Al, thanks. 5/8" converts to 15.8 mm. So either 14 or 16 mm, I can check with Muir, Maxwell`s site says 14mm for 5/16 chain gypsy. Main focus still is getting the chain down the marina, someone suggested hauling the boat and getting the chain to it(using the battery charger flat out), seems overkill. Maybe I can hire a gorilla.
Quote:
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You are right Peter, all chain is sold here is sized in mm. 10mm=3/8; 8mm=5/16. I thought mine was the former but no, it`s the latter, 8mm.

If it helps... when we installed out Maxwell windlass, we got the whole combo rode from them, too.

RC 10-10 windlass, 5/16 x 5/8 chainwheel, plus pre-spliced rode made up of 5/16" chain and 5/8" Brait.

Using your note, I'd guess that suggests 8mm chain and 16mm 8-plait.

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Old 07-27-2017, 08:47 AM   #19
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Al, thanks. 5/8" converts to 15.8 mm. So either 14 or 16 mm, I can check with Muir, Maxwell`s site says 14mm for 5/16 chain gypsy. Main focus still is getting the chain down the marina, someone suggested hauling the boat and getting the chain to it(using the battery charger flat out), seems overkill. Maybe I can hire a gorilla.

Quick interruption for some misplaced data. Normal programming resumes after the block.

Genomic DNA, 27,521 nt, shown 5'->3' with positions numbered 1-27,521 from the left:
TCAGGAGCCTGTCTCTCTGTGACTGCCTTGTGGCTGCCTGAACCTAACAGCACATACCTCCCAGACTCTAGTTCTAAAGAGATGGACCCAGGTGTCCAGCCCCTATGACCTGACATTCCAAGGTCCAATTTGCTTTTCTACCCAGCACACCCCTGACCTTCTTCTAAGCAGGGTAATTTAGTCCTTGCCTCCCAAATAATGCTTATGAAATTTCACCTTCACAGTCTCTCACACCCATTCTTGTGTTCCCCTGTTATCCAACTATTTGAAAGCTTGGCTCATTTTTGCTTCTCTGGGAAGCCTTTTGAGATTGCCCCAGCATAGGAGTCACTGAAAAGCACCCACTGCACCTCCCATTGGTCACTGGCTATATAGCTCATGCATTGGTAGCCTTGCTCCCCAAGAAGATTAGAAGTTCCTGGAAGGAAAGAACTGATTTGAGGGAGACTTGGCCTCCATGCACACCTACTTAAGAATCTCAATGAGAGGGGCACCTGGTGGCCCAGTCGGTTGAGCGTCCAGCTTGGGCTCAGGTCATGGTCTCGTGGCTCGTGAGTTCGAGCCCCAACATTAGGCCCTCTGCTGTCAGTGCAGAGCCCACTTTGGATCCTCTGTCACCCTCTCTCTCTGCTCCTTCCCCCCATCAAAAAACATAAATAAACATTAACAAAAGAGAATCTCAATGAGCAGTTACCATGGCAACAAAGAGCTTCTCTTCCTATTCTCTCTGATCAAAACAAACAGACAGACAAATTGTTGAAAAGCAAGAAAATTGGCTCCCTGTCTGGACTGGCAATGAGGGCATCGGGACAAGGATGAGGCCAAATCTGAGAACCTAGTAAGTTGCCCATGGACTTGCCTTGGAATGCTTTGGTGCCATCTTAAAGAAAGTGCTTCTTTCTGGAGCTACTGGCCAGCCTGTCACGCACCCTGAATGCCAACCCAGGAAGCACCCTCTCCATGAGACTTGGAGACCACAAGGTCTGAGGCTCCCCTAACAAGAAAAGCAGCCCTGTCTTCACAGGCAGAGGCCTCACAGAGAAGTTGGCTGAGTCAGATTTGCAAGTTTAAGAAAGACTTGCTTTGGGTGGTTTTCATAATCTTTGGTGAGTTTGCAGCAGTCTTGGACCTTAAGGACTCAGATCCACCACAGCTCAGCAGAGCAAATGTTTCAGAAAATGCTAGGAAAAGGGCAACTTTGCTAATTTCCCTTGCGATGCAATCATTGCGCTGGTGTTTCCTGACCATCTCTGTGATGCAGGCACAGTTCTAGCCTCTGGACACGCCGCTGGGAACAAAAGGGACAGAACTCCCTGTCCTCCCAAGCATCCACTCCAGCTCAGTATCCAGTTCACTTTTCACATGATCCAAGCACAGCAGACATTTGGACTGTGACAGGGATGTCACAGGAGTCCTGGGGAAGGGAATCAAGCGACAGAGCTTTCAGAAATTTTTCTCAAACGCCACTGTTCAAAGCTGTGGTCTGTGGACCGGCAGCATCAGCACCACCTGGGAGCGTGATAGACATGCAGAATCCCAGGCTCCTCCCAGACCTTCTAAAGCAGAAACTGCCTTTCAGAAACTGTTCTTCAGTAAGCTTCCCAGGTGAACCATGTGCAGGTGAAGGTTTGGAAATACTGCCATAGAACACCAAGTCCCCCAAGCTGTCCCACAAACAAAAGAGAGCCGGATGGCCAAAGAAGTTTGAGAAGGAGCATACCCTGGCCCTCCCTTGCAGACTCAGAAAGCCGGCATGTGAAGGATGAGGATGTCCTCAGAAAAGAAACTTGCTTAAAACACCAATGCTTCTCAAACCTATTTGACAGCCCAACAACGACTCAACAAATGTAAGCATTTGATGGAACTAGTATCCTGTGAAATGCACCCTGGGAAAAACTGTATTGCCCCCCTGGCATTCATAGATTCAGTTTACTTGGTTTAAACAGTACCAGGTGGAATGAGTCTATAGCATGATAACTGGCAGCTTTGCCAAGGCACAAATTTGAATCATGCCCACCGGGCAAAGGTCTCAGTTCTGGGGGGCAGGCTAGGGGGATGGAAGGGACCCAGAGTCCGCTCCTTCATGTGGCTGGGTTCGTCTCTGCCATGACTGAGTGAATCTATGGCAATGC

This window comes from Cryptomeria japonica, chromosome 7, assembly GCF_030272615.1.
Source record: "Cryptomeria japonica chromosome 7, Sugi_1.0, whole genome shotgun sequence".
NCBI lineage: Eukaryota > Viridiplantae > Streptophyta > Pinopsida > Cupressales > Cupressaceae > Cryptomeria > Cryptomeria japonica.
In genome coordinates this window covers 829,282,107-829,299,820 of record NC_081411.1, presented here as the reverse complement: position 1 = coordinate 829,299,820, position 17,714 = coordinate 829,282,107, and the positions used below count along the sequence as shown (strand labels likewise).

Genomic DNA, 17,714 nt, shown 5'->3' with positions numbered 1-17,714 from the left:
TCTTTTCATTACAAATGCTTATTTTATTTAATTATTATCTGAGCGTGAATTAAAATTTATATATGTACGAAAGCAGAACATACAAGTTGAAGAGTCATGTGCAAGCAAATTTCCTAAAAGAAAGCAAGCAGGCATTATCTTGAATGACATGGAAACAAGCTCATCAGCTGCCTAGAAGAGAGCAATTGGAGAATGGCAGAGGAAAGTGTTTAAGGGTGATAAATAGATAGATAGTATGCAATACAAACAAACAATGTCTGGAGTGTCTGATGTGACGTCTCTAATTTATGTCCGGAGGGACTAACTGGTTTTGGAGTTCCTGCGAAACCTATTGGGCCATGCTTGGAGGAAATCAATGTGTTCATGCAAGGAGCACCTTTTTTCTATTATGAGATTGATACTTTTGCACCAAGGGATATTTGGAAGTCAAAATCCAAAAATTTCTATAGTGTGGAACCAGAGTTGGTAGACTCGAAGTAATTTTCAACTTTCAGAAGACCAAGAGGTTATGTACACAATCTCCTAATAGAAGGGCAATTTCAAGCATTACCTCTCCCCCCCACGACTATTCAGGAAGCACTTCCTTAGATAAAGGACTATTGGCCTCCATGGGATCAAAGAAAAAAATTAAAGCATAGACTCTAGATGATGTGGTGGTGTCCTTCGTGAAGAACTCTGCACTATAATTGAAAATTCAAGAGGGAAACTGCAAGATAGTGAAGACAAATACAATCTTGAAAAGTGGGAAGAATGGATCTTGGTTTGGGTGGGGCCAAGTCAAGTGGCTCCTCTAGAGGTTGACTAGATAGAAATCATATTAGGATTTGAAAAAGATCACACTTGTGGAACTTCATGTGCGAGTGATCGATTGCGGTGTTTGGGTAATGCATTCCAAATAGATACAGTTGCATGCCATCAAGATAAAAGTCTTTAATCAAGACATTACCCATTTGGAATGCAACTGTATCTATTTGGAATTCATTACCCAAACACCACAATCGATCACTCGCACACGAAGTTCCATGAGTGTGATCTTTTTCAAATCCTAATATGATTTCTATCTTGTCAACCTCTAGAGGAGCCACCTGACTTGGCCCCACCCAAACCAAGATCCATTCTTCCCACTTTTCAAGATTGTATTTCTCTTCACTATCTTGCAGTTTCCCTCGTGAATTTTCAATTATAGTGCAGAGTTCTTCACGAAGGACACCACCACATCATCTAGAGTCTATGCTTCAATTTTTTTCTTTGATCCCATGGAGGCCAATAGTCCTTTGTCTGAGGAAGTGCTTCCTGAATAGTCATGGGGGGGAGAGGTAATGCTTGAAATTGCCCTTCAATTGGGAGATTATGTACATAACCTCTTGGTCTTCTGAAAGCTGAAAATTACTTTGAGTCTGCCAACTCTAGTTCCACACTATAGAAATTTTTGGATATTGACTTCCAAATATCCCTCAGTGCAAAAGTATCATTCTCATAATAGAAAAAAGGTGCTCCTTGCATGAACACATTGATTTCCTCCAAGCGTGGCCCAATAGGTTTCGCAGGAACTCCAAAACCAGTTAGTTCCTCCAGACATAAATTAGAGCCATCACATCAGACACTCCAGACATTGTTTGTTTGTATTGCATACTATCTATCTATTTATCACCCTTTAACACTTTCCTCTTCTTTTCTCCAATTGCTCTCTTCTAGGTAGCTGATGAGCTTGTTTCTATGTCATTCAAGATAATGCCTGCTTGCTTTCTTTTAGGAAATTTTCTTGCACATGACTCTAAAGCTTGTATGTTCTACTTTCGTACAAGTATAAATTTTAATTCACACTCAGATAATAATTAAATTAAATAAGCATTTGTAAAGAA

Is there any place that has a dock that you can pull a truck and the boat up to and just hand the chain up and down between the two?

I had the chain on my previous boat re-galvanized and it took less than 10 minutes to pull up 350' of 3/8" chain directly from the locker with the aid of the Admiral.. going back in was even easier!

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Old 07-28-2017, 04:46 PM   #20
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I guess I`m a small boat, but what is the issue?
That said I`ll likely go with nylon. As above, it`s unlikely to get wet.
The issue is that they don't make rope/chain chainwheels for larger windlasses.

We'd have to pull the rope on the capstan side of the windlass which would be messy as the roller is oriented for the chain wheel, then when the chain is up lock it off , grab the slack and drop it on the chain wheel.

Somewhere in there we'd have to either feed all the rope down the hawspipe or unshackle the rope from chain.

All chain for us is much easier plus we need the weight.
An extra 1000kg in the bows would bring us closer to her lines.